Posted August 16, 2006

ROCK AND ROLL IN THE ERA OF DECADENCE

Sometime in 1981 I heard Radio Birdman on the radio and was hooked.  Fifteen year of gigs, parties, and records later, the night I’d never imagined, I’m at the Manning Bar, primed with anticipation.  I figured it’d be a gig worth remembering - I didn’t count on being overwhelmed.  Radio Birdman cruised on stage (“Been waiting long?”), I rocked back on my heels, screwed my eyes shut and let the electricity rush through my body, drawing me to Ground Point Zero at the edge of the stage, surfing on wave of raw sound, dancing like I’d hardly done in years.  Why aint it this good all the time?  Radio Birdman were hesitant, even nervous, at first, but as the room heated up, older embers sparked and flamed.  A high and pure moment of positive energy and it was well after dawn before I could go to bed.

 

In a lot of ways this was the best show of the tour.  Sure, they played better as the tour progressed, tighter and harder, but the scale of the venues made less allowances for the communication between audience and performers.  To be right there at the physical source of the music suddenly made listening to records seem like a ninth generation cassette dub being played down a phone line.  Simply, I Got It.  Someone once said “Radio Birdman were a blank screen onto which anyone could project anything” and now I knew what that meant.

 

So it made perfect sense to take the “Railway Bus” to Towradgi and book into the hotel behind the pub.  The manager had a sharp eye for Rock Pigs, putting us in one wing that gradually filled up with friends of ours.  Perfectly unplanned Party Time, we were ready.

 

Funny seeing Wayne Kramer onstage amid those red and black banners.  Yeah, the irony is manifest.  His band were pretty slick, low on songs but high on jamming and some godawful lyrics.  Still, every now and then Brother Wayne’d tear off a few bars of utterly head-ripping guitar, just to remind you where he’d been.  “High Time” is one of my alltime fave albums and “Poison” one of my top ten songs but I gotta concede that, like solo Beatles, Wayne Kramer illustrates the strengths of a band.  As do Radio Birdman.

 

If you trace the musical career paths of the various ex-Birdmen you pick up little details of what made Radio Birdman, but not the whole picture.  The New Race album, featuring fully half the band, exemplifies this – it just aint the same, like the Rolling Stones were never the same without Brian Jones.  And even if one individual writes most of the songs he can’t help but be influenced by the other members of the band, their atttitudes, opinions and tastes.  Collective inspiration – and Radio Birdman are so much a rock and roll band, such a definitive unit, that, if they weren’t such strong individuals, musically, it would be gratuitous to refer to the exploits of any one member.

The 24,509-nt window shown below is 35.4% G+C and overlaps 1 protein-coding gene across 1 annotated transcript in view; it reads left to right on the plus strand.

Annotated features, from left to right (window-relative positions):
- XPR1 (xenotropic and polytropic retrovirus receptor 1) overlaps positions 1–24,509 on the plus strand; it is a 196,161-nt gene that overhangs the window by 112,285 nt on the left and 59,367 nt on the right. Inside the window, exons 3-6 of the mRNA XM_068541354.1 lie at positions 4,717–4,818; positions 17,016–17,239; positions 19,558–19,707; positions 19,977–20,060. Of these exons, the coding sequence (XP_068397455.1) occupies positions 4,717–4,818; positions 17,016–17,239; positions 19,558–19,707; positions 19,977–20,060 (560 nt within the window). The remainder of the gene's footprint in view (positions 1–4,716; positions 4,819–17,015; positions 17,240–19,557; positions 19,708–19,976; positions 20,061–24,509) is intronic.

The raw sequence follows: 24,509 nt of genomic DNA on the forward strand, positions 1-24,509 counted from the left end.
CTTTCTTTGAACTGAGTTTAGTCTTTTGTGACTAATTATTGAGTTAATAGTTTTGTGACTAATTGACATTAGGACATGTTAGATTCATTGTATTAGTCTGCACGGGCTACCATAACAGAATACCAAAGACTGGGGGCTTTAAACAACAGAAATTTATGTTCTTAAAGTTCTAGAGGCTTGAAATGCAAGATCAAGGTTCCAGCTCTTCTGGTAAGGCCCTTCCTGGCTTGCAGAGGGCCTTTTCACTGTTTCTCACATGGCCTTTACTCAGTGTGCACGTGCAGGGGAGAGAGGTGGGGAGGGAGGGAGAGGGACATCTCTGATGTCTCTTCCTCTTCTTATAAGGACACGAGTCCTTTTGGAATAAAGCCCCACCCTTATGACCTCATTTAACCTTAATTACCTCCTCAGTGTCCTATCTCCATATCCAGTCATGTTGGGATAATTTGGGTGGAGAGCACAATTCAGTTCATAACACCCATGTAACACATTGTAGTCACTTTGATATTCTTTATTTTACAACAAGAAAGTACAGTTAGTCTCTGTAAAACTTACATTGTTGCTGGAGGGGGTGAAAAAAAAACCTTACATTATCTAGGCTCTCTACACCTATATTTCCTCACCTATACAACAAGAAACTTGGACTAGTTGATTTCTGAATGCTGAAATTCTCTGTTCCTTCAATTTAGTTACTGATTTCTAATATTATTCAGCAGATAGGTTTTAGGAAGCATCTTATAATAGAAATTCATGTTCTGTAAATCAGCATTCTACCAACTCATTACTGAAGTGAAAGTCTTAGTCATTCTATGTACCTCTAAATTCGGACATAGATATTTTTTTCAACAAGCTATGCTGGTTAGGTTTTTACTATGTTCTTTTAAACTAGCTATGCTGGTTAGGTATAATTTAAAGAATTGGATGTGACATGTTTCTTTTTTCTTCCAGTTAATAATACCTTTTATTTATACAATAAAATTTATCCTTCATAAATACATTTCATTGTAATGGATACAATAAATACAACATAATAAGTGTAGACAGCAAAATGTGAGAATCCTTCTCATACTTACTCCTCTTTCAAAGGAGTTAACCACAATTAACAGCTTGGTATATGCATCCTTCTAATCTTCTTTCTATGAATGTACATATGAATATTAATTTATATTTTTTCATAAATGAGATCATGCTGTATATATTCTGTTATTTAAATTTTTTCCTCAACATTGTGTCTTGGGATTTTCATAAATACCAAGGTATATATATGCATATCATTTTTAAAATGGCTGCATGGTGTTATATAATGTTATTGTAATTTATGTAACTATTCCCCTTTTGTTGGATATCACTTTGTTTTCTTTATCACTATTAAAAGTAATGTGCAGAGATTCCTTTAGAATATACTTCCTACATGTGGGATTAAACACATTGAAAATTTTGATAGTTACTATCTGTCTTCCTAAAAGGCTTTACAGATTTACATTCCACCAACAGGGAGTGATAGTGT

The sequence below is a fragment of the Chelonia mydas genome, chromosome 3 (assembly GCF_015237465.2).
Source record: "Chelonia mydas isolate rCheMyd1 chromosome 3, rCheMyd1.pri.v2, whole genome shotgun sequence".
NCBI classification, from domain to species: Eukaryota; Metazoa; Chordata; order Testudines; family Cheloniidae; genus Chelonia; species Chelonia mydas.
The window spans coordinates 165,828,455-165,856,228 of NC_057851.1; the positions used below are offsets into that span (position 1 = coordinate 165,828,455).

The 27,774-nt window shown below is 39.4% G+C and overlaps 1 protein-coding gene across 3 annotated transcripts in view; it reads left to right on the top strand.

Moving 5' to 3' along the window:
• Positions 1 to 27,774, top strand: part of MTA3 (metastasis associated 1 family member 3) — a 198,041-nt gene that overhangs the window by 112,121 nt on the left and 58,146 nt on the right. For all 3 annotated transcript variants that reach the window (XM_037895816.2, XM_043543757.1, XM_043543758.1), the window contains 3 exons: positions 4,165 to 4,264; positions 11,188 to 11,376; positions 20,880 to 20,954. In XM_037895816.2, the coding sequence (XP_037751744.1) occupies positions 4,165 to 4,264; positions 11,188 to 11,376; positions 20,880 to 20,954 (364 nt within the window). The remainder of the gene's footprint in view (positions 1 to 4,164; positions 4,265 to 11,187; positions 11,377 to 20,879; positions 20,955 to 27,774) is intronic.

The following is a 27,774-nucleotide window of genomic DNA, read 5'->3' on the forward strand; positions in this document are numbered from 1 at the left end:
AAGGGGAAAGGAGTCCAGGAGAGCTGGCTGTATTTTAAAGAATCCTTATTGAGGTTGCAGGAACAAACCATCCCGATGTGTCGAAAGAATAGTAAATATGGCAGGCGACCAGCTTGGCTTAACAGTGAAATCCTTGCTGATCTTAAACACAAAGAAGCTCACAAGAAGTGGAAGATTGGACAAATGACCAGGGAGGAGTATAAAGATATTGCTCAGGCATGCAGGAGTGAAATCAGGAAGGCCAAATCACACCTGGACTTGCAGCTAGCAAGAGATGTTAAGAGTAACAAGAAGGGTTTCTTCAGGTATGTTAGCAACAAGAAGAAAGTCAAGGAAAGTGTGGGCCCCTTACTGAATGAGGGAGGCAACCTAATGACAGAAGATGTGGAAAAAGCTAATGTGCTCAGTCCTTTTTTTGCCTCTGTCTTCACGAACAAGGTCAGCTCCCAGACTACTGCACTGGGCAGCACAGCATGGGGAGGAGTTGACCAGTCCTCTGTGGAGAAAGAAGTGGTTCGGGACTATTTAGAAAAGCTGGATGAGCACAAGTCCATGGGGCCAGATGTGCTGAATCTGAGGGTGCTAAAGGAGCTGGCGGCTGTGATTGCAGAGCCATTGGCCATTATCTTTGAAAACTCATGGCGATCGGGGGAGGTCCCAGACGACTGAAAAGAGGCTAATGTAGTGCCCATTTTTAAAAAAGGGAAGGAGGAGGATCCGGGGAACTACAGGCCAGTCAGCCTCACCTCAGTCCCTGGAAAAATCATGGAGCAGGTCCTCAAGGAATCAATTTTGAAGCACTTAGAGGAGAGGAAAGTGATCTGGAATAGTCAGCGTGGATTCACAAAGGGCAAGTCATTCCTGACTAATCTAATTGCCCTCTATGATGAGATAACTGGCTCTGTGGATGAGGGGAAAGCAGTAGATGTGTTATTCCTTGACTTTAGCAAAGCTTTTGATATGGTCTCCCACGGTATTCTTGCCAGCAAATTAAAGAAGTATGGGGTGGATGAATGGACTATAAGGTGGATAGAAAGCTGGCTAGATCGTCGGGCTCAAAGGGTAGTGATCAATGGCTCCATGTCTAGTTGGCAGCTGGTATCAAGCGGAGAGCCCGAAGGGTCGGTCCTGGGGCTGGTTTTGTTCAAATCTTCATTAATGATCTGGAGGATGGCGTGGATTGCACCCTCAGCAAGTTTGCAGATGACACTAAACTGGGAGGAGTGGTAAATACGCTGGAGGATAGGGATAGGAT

At any rate, we were chanting “Do The Pop” and throwing beer around and laughing in this sort of club bar up the back when we heard the intro tape and the only dancing space up the front was right in front of the PA.  Well, that’s cool.  Radio Birdman were a lot more confident already, looser, more relaxed, the music tighter and harder (yeah, they were looser and the music tighter, and if you don’t understand what I’m saying here then you never will).  They played, we danced, and partied back at the hotel for hours, cranked up on adrenalin.  Next morning we piled into the V8 Brougham and motored into the ‘Gong for breakfast burgers before cruising home up the coast road, listening to sporadic bursts of “Back In The USA” on a faulty car stero.  And then we went to Selinas.

 

I know no-one who likes that place and plenty who detest it but, somehow, you can’t avoid going there.  So we did, and anyone who went to any kind of rock and roll gig in the last 18 years seemed to be there.  Bro’ Wayne played “Kick Out The Jams” and 2000 mostly shirtless punters needed no encouragement – time slowed down during the set break – the anticipation was thick enough to grab in your fist – the crowd surged forward, cheering, every time a roadie sauntered across the stage, every time the stage lights dimmed – fever-pitch restlessness – white light, six men walking onstage, WHAM BAM, like those drenching thunderstorms that burst open after hours of wind and electricity, Radio Birdman tapped into a current and, aiming sure and true, whipped up a frenzy.  I watched, fascinated, the tide of flesh seething and erupting in gravitational response to the music, the individual facets of the band glinting more distinctly.

 

The hesitancy and reticience of earlier shows was swept away.  Rob found his stage feet, moving, dancing, part James Brown, part pale dervish, singing, snarling, growling with a potent sense of command.  Ron and Warwick played smooth and dynamic, like a great soul rhythm section, with the subtlety and grace that sets Radio Birdman so far apart from every other band attempting to plunder the same seam of rock and roll – thanks to these two, Radio Birdman actually rock AND roll.  Chris cleaved chunks out of the hot damp air and Deniz sliced them into fantastic shapes while Pip’s klavier – audible at last – chimed in and across the guitars.  Throw in harmony vocals and you’re gonna be keeping the front of house guy real busy; the production rose to the occasion, this crew being as calmly efficient as any I’ve seen.